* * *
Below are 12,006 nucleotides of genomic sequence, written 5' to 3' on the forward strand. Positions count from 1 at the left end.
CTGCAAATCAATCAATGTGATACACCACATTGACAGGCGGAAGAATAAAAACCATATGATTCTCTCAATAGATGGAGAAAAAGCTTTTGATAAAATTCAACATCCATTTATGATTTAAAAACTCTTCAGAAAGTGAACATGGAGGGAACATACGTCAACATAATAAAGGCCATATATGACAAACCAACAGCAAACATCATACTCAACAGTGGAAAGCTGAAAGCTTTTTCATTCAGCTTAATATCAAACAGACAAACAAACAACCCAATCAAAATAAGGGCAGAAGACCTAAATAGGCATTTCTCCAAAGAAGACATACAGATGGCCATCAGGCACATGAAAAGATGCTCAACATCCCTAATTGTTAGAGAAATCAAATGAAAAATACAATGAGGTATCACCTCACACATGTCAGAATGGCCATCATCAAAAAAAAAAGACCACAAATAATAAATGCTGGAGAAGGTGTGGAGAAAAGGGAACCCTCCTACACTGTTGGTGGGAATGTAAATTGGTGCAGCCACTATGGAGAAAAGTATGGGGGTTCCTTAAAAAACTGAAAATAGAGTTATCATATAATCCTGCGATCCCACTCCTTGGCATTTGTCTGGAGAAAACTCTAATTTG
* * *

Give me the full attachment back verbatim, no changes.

Below are 12,006 nucleotides of genomic sequence, written 5' to 3' on the forward strand. Positions count from 1 at the left end.
CTGCAAATCAATCAATGTGATACACCACATTGACAGGCGGAAGAATAAAAACCATATGATTCTCTCAATAGATGGAGAAAAAGCTTTTGATAAAATTCAACATCCATTTATGATTTAAAAACTCTTCAGAAAGTGAACATGGAGGGAACATACGTCAACATAATAAAGGCCATATATGACAAACCAACAGCAAACATCATACTCAACAGTGGAAAGCTGAAAGCTTTTTCATTCAGCTTAATATCAAACAGACAAACAAACAACCCAATCAAAATAAGGGCAGAAGACCTAAATAGGCATTTCTCCAAAGAAGACATACAGATGGCCATCAGGCACATGAAAAGATGCTCAACATCCCTAATTGTTAGAGAAATCAAATGAAAAATACAATGAGGTATCACCTCACACATGTCAGAATGGCCATCATCAAAAAAAAAAGACCACAAATAATAAATGCTGGAGAAGGTGTGGAGAAAAGGGAACCCTCCTACACTGTTGGTGGGAATGTAAATTGGTGCAGCCACTATGGAGAAAAGTATGGGGGTTCCTTAAAAAACTGAAAATAGAGTTATCATATAATCCTGCGATCCCACTCCTTGGCATTTGTCTGGAGAAAACTCTAATTTG